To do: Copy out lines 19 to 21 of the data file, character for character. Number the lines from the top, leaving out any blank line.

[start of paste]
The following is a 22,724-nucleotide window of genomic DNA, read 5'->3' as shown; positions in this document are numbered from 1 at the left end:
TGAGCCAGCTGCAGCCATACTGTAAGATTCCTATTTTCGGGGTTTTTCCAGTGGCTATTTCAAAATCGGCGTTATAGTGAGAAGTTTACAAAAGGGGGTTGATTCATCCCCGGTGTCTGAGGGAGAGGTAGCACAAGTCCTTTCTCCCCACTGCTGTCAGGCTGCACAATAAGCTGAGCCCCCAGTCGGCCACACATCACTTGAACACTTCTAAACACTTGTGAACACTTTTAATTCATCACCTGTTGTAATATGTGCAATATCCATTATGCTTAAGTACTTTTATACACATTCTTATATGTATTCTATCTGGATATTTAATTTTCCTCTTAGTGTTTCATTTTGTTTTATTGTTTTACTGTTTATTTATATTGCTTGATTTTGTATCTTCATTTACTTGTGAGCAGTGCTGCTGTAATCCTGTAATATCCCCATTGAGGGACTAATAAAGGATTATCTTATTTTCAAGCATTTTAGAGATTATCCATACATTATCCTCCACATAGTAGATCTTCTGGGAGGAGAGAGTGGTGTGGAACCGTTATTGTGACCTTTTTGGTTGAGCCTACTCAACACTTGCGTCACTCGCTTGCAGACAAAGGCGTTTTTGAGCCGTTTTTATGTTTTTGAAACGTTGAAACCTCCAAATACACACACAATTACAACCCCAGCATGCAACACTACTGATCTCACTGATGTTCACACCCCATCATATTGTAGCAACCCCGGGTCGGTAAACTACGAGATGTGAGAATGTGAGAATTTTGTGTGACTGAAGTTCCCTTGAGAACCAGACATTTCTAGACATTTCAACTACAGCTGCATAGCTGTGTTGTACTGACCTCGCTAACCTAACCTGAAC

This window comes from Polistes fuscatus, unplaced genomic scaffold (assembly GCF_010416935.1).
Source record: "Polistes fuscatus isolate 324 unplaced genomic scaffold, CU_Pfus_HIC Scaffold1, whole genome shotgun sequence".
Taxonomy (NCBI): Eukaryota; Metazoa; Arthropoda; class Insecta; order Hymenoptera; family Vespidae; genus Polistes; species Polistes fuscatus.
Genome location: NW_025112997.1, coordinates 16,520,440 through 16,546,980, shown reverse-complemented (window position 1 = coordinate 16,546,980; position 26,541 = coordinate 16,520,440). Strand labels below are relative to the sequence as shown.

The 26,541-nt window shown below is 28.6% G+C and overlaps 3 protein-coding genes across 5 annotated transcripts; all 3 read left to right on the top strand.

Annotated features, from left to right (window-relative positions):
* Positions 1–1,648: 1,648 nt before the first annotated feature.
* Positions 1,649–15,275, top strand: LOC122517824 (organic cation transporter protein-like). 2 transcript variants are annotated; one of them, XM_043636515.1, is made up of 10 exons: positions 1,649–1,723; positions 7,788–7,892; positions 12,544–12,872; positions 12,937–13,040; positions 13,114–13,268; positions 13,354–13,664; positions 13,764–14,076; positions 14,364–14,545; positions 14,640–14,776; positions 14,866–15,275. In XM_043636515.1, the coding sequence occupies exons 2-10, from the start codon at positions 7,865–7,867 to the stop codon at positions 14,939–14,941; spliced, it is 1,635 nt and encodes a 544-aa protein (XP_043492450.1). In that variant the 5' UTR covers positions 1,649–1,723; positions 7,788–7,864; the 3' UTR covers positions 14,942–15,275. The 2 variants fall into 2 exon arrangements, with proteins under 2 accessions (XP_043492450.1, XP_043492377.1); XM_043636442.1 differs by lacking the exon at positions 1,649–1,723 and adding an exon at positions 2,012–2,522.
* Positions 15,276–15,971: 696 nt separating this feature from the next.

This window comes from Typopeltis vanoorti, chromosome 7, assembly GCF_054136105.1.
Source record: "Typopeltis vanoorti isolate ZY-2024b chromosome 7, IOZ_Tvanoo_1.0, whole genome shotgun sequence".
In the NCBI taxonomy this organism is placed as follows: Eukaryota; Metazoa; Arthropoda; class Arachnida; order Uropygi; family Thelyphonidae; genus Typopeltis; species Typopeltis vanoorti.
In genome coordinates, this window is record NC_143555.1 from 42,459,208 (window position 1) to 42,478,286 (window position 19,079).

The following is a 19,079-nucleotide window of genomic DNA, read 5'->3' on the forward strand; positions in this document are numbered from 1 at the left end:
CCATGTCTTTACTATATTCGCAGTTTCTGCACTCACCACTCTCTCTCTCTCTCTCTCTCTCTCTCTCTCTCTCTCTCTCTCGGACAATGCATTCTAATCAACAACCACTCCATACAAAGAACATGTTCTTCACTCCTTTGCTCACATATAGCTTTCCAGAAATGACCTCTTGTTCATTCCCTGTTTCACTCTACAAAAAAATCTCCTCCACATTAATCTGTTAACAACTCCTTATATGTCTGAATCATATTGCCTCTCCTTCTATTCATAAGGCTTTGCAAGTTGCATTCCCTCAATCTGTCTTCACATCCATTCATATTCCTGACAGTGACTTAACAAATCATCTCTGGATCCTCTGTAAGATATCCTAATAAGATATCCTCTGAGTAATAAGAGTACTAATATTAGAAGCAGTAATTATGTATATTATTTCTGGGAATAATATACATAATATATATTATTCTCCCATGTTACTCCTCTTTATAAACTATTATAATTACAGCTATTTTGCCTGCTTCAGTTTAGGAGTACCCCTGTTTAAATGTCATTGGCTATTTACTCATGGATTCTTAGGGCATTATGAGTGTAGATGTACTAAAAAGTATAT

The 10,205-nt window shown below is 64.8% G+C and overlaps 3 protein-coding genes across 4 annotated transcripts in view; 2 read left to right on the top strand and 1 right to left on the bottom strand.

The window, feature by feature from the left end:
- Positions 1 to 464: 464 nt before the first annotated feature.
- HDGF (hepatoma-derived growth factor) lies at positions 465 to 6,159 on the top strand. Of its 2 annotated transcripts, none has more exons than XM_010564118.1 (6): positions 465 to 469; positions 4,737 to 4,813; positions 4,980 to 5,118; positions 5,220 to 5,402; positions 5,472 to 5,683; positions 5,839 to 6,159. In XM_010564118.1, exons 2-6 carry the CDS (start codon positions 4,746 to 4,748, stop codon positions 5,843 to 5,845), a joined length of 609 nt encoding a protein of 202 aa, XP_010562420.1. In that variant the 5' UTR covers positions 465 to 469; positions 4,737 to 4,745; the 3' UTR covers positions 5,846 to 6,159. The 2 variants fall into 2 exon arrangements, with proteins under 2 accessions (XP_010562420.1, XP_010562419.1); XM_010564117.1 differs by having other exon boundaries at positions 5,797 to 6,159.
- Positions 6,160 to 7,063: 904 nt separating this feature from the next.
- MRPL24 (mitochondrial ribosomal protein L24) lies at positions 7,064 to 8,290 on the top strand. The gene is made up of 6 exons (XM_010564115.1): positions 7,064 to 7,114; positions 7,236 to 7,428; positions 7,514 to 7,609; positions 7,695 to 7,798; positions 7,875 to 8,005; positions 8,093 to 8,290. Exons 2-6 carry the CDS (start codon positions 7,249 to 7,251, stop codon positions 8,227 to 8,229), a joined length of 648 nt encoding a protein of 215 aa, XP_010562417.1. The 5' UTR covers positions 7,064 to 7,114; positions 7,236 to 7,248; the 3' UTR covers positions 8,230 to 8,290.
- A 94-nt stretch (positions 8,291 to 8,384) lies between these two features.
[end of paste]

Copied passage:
The window, feature by feature from the left end:
- Positions 1 to 464: 464 nt before the first annotated feature.
- HDGF (hepatoma-derived growth factor) lies at positions 465 to 6,159 on the top strand. Of its 2 annotated transcripts, none has more exons than XM_010564118.1 (6): positions 465 to 469; positions 4,737 to 4,813; positions 4,980 to 5,118; positions 5,220 to 5,402; positions 5,472 to 5,683; positions 5,839 to 6,159. In XM_010564118.1, exons 2-6 carry the CDS (start codon positions 4,746 to 4,748, stop codon positions 5,843 to 5,845), a joined length of 609 nt encoding a protein of 202 aa, XP_010562420.1. In that variant the 5' UTR covers positions 465 to 469; positions 4,737 to 4,745; the 3' UTR covers positions 5,846 to 6,159. The 2 variants fall into 2 exon arrangements, with proteins under 2 accessions (XP_010562420.1, XP_010562419.1); XM_010564117.1 differs by having other exon boundaries at positions 5,797 to 6,159.